What does a Database Administrator do?

database administrator

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A database administrator keeps a company’s data secure from unauthorized people. Additionally, the data they secure includes the business, employee, and customer data. They also organize and store data in specialized software and search for any potential security risks or issues. Watch a video to learn what a database administrator does.

How to Become a Database Administrator

A security database administrator would need a bachelor’s degree in information sciences or computer-related subjects. You may also need on-the-job experience to be considered a qualified applicant. When seeking a degree program, you may want to inquire if the school works with companies to offer an intern opportunity while earning your degree. This can help you with work experience upon graduation.

Job Description of a Database Administrator

database administrator

A database administrator analyzes data by interacting with computer software and hardware. Additionally, they process information, write software, enter data, or set up necessary functions. They also break down information into separate parts and identify the reasons, underlying principles, or facts as part of the analyzation process. These professionals would then also be expected to find appropriate solutions to problems after evaluating their findings. They process information by verifying data or coding, tabulating, compiling, and/or categorizing data.

A database administrator (DBA) would maintain and document information entering necessary data in magnetic, written or electronic form. They would maintain current technology and always implement new knowledge to their work. Communication with co-workers, supervisors, and/or management would be part of the job by providing relevant and expert advice to these or other groups on systems, processing or technical subjects. Therefore, communication skills would be considered valuable in this job.

A (DBA) database administrator would need to speak clearly and have any necessary information or updates understood by those listening. A skill-set with deductive reasoning by finding valid answers to specific problems or knowledge of ordering information by arranging data into specific rules, such as, patterns of pictures, words, letters or numbers would be needed as well.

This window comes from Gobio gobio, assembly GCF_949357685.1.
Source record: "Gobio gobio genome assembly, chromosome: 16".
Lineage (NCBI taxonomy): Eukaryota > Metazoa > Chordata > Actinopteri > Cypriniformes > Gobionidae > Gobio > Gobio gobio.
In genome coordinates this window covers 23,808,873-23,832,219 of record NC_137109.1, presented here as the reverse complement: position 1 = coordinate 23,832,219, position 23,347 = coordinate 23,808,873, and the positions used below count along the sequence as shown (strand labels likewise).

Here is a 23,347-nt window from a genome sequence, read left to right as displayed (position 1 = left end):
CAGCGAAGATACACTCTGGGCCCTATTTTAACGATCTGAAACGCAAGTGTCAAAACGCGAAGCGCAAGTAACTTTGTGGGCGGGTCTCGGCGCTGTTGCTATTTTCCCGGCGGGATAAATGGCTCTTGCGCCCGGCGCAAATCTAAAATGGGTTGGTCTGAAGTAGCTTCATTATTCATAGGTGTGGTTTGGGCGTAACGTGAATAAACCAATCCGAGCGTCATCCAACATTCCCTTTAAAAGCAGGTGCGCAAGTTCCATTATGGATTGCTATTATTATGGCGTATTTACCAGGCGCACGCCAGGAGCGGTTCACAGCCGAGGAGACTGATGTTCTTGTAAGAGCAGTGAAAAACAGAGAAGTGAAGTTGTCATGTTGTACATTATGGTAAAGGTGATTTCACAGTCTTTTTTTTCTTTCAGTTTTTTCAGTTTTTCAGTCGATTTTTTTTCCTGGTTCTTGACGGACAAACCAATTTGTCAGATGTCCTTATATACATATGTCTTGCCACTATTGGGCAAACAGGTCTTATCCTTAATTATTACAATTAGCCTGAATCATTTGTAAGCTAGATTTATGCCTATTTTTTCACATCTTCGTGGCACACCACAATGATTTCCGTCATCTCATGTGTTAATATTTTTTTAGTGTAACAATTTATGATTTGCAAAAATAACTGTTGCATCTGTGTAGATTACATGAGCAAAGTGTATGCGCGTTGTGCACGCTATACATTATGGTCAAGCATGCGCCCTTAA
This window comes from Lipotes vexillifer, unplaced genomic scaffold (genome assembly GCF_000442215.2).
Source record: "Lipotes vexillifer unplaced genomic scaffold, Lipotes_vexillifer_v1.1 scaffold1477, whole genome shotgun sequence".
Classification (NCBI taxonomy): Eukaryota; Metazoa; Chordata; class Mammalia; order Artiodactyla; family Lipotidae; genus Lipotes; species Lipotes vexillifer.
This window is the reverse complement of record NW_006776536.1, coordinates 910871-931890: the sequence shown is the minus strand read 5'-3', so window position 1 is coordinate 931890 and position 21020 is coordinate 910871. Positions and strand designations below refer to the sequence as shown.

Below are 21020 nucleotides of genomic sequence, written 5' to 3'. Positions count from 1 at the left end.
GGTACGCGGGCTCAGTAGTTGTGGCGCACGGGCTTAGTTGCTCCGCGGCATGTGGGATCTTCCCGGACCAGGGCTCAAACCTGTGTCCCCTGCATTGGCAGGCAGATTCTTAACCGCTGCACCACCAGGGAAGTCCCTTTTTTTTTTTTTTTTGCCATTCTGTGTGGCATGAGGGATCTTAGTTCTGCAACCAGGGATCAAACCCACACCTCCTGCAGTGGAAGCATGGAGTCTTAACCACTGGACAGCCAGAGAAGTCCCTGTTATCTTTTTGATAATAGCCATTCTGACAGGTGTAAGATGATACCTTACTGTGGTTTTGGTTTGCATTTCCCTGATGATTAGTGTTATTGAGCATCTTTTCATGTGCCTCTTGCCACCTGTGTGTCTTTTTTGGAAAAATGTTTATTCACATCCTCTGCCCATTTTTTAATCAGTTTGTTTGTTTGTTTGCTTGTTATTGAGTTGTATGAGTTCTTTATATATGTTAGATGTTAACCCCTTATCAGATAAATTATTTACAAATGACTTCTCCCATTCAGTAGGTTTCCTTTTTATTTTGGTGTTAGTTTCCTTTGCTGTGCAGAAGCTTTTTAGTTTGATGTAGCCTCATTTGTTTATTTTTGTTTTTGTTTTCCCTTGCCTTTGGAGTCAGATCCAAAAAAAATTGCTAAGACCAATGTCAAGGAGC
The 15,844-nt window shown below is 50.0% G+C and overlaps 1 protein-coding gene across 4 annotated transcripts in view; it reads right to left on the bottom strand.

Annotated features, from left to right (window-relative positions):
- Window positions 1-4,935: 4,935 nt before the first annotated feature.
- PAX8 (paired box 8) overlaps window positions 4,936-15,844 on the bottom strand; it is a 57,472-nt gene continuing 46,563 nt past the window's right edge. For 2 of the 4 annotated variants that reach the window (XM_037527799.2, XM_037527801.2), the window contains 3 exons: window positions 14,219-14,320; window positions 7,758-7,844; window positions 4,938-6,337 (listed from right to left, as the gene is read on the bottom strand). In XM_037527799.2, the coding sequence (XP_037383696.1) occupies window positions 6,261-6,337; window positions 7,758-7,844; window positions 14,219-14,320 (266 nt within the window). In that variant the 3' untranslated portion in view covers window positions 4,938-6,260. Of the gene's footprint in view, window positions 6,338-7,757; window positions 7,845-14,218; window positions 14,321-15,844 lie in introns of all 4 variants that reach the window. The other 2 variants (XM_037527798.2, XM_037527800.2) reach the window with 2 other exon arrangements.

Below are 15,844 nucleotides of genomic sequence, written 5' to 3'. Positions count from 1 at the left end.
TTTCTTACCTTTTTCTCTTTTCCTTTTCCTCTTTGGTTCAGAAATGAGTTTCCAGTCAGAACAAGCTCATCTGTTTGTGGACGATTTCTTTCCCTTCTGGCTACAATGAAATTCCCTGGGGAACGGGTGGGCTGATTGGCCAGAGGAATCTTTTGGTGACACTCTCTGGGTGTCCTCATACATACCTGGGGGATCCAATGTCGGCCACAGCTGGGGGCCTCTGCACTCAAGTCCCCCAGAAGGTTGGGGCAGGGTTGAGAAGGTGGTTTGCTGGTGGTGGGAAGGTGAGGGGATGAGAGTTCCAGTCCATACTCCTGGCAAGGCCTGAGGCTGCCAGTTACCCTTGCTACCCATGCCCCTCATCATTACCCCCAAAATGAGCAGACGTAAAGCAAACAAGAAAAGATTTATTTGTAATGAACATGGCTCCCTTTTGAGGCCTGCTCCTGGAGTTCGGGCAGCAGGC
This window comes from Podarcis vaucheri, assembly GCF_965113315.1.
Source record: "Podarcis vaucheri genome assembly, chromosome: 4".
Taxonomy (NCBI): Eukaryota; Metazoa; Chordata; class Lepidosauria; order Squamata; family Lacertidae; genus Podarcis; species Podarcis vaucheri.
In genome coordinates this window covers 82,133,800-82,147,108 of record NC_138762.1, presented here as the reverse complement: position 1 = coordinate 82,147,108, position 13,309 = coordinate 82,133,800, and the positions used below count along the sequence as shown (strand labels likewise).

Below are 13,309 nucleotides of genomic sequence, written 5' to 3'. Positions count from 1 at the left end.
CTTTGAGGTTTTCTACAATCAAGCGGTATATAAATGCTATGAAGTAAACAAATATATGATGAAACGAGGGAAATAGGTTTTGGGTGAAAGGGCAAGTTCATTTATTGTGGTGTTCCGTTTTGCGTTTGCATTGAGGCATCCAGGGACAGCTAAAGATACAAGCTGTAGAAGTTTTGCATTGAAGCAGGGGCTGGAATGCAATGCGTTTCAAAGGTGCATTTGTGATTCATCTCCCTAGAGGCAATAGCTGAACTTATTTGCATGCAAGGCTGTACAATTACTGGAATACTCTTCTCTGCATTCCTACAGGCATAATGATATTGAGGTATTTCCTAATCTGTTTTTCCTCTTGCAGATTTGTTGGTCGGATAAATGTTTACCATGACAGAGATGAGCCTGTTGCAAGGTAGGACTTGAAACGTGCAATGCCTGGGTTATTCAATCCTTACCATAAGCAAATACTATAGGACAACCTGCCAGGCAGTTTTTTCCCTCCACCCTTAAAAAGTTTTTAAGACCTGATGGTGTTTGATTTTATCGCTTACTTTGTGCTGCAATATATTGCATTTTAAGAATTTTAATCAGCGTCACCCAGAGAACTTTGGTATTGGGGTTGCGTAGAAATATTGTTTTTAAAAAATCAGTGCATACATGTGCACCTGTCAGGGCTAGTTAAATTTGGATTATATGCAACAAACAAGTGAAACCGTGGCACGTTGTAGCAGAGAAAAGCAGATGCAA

A database administrator would carry complex solving skills, such as, correctly evaluating, solving and implementing solutions to a problem. They would also protect information of the company from any unauthorized persons by taking measures to implement changes to any vulnerable areas of their systems by always testing programs and correcting any necessary issues or weaknesses.

Benefits of a Database Administrator

Next, let’s learn about the benefits of the job. First, database administrators are highly sought-after, particularly for those with experience. Additionally, this career path offers constant challenges that keep the job exciting and engaging. Database administrators also continually hone their technological, problem-solving, and analytical skills, ensuring they stay at the forefront of their field. Finally, this profession grants people with the flexibility to maintain a healthy work-life balance and opportunities for remote work. Employers in this field also typically offer competitive salaries and comprehensive benefits packages.

Database Administrator Career Video Transcript

Database administrators are experts in storing and organizing data so that users can access the information they need, while keeping out unwelcome visitors. These IT professionals play a vital role in many industries— finance, shipping, healthcare, and others— that obtain and store sensitive, private data. Database administrators oversee the development of new databases… by analyzing the need for the database, clarifying the goals it’s intended to fulfill, and identifying its users.

Once the database is established, they monitor its performance and make improvements. Since many users rely on databases to accomplish their daily work, database administrators regularly back-up systems to prevent data loss, and establish steps to ensure the integrity of data that enters the system. When issues occur, they also find and fix sometimes deeply complex problems. Most database administrators work in computer systems design, data hosting, and data processing companies. There are also positions at insurance companies, banks and retailers, education services, and healthcare organizations. Almost all work full time.

Database administrators usually have a bachelor’s degree in management information systems or a computer-related field. Firms that manage large databases may prefer candidates with a master’s degree in a database-management related field.

Article Citations

Bureau of Labor Statistics, U.S. Department of Labor, Occupational Outlook Handbook, Database Administrators.

National Center for O*NET Development. 15-1141.00. O*NET OnLine.

The career video is in the public domain from the U. S. Department of Labor, Employment and Training Administration.

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